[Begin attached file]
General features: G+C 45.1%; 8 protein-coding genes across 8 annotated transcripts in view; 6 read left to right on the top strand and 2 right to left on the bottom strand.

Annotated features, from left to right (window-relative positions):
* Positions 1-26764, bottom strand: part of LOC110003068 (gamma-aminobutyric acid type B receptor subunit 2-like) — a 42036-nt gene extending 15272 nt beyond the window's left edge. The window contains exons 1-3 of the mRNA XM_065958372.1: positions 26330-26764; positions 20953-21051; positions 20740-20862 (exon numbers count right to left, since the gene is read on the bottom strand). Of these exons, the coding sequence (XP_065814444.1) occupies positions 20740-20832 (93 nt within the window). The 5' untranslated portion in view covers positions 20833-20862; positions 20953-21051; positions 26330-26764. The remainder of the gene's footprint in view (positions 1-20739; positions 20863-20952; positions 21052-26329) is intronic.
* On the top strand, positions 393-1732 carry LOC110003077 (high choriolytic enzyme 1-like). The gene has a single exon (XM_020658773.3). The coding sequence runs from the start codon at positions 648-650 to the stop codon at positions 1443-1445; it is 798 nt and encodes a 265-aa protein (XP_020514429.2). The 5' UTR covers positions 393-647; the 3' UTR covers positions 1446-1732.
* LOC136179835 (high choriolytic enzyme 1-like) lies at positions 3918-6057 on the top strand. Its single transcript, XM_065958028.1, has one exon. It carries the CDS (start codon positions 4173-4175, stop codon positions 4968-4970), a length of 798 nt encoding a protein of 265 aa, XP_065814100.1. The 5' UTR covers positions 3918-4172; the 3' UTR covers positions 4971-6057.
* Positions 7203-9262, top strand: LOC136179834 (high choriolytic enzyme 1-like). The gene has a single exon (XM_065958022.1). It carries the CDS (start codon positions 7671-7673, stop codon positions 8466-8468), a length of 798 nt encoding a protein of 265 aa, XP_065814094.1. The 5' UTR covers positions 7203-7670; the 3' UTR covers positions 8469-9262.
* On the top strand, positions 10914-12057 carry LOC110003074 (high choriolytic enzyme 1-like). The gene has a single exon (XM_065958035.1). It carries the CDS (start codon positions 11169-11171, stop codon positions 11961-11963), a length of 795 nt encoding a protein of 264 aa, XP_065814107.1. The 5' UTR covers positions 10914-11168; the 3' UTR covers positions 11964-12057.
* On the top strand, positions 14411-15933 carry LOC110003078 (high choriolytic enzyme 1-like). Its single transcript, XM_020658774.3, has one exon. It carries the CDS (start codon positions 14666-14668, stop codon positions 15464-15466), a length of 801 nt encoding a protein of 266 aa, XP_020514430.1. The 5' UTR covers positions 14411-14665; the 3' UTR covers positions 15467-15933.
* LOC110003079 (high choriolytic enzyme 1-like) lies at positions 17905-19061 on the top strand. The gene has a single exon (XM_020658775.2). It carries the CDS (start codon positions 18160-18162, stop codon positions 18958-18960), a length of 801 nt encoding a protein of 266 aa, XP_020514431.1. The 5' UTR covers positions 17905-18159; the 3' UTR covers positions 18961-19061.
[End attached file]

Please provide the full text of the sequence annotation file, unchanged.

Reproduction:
General features: G+C 45.1%; 8 protein-coding genes across 8 annotated transcripts in view; 6 read left to right on the top strand and 2 right to left on the bottom strand.

Annotated features, from left to right (window-relative positions):
* Positions 1-26764, bottom strand: part of LOC110003068 (gamma-aminobutyric acid type B receptor subunit 2-like) — a 42036-nt gene extending 15272 nt beyond the window's left edge. The window contains exons 1-3 of the mRNA XM_065958372.1: positions 26330-26764; positions 20953-21051; positions 20740-20862 (exon numbers count right to left, since the gene is read on the bottom strand). Of these exons, the coding sequence (XP_065814444.1) occupies positions 20740-20832 (93 nt within the window). The 5' untranslated portion in view covers positions 20833-20862; positions 20953-21051; positions 26330-26764. The remainder of the gene's footprint in view (positions 1-20739; positions 20863-20952; positions 21052-26329) is intronic.
* On the top strand, positions 393-1732 carry LOC110003077 (high choriolytic enzyme 1-like). The gene has a single exon (XM_020658773.3). The coding sequence runs from the start codon at positions 648-650 to the stop codon at positions 1443-1445; it is 798 nt and encodes a 265-aa protein (XP_020514429.2). The 5' UTR covers positions 393-647; the 3' UTR covers positions 1446-1732.
* LOC136179835 (high choriolytic enzyme 1-like) lies at positions 3918-6057 on the top strand. Its single transcript, XM_065958028.1, has one exon. It carries the CDS (start codon positions 4173-4175, stop codon positions 4968-4970), a length of 798 nt encoding a protein of 265 aa, XP_065814100.1. The 5' UTR covers positions 3918-4172; the 3' UTR covers positions 4971-6057.
* Positions 7203-9262, top strand: LOC136179834 (high choriolytic enzyme 1-like). The gene has a single exon (XM_065958022.1). It carries the CDS (start codon positions 7671-7673, stop codon positions 8466-8468), a length of 798 nt encoding a protein of 265 aa, XP_065814094.1. The 5' UTR covers positions 7203-7670; the 3' UTR covers positions 8469-9262.
* On the top strand, positions 10914-12057 carry LOC110003074 (high choriolytic enzyme 1-like). The gene has a single exon (XM_065958035.1). It carries the CDS (start codon positions 11169-11171, stop codon positions 11961-11963), a length of 795 nt encoding a protein of 264 aa, XP_065814107.1. The 5' UTR covers positions 10914-11168; the 3' UTR covers positions 11964-12057.
* On the top strand, positions 14411-15933 carry LOC110003078 (high choriolytic enzyme 1-like). Its single transcript, XM_020658774.3, has one exon. It carries the CDS (start codon positions 14666-14668, stop codon positions 15464-15466), a length of 801 nt encoding a protein of 266 aa, XP_020514430.1. The 5' UTR covers positions 14411-14665; the 3' UTR covers positions 15467-15933.
* LOC110003079 (high choriolytic enzyme 1-like) lies at positions 17905-19061 on the top strand. The gene has a single exon (XM_020658775.2). It carries the CDS (start codon positions 18160-18162, stop codon positions 18958-18960), a length of 801 nt encoding a protein of 266 aa, XP_020514431.1. The 5' UTR covers positions 17905-18159; the 3' UTR covers positions 18961-19061.